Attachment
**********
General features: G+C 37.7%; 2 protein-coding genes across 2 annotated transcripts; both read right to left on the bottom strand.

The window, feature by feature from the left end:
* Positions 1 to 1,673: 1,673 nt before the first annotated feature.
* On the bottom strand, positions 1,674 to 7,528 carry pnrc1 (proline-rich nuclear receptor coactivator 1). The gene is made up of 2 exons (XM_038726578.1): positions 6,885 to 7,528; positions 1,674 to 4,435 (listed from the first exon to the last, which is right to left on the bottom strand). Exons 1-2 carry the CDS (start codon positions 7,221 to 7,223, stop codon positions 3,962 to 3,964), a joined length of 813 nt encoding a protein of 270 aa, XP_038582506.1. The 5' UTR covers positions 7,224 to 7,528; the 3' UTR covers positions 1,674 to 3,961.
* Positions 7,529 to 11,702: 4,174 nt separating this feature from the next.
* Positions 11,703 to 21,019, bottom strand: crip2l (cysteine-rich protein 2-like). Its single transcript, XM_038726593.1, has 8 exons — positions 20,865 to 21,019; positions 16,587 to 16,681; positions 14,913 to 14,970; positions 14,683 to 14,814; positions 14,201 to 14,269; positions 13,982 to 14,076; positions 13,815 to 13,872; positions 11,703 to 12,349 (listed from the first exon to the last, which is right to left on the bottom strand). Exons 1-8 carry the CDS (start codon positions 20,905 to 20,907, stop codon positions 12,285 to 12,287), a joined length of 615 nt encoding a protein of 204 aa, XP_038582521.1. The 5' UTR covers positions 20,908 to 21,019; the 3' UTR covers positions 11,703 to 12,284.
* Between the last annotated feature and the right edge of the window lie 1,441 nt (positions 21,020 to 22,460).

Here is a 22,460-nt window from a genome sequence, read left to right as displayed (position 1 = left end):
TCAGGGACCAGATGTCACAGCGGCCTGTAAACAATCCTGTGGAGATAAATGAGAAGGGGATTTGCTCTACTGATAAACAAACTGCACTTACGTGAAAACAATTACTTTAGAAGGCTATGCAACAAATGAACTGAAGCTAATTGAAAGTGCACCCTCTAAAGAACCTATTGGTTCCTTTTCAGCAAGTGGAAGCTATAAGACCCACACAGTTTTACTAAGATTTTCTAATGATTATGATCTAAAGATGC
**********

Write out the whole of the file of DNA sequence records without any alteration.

General features: G+C 37.7%; 2 protein-coding genes across 2 annotated transcripts; both read right to left on the bottom strand.

The window, feature by feature from the left end:
* Positions 1 to 1,673: 1,673 nt before the first annotated feature.
* On the bottom strand, positions 1,674 to 7,528 carry pnrc1 (proline-rich nuclear receptor coactivator 1). The gene is made up of 2 exons (XM_038726578.1): positions 6,885 to 7,528; positions 1,674 to 4,435 (listed from the first exon to the last, which is right to left on the bottom strand). Exons 1-2 carry the CDS (start codon positions 7,221 to 7,223, stop codon positions 3,962 to 3,964), a joined length of 813 nt encoding a protein of 270 aa, XP_038582506.1. The 5' UTR covers positions 7,224 to 7,528; the 3' UTR covers positions 1,674 to 3,961.
* Positions 7,529 to 11,702: 4,174 nt separating this feature from the next.
* Positions 11,703 to 21,019, bottom strand: crip2l (cysteine-rich protein 2-like). Its single transcript, XM_038726593.1, has 8 exons — positions 20,865 to 21,019; positions 16,587 to 16,681; positions 14,913 to 14,970; positions 14,683 to 14,814; positions 14,201 to 14,269; positions 13,982 to 14,076; positions 13,815 to 13,872; positions 11,703 to 12,349 (listed from the first exon to the last, which is right to left on the bottom strand). Exons 1-8 carry the CDS (start codon positions 20,905 to 20,907, stop codon positions 12,285 to 12,287), a joined length of 615 nt encoding a protein of 204 aa, XP_038582521.1. The 5' UTR covers positions 20,908 to 21,019; the 3' UTR covers positions 11,703 to 12,284.
* Between the last annotated feature and the right edge of the window lie 1,441 nt (positions 21,020 to 22,460).

Here is a 22,460-nt window from a genome sequence, read left to right as displayed (position 1 = left end):
TCAGGGACCAGATGTCACAGCGGCCTGTAAACAATCCTGTGGAGATAAATGAGAAGGGGATTTGCTCTACTGATAAACAAACTGCACTTACGTGAAAACAATTACTTTAGAAGGCTATGCAACAAATGAACTGAAGCTAATTGAAAGTGCACCCTCTAAAGAACCTATTGGTTCCTTTTCAGCAAGTGGAAGCTATAAGACCCACACAGTTTTACTAAGATTTTCTAATGATTATGATCTAAAGATGC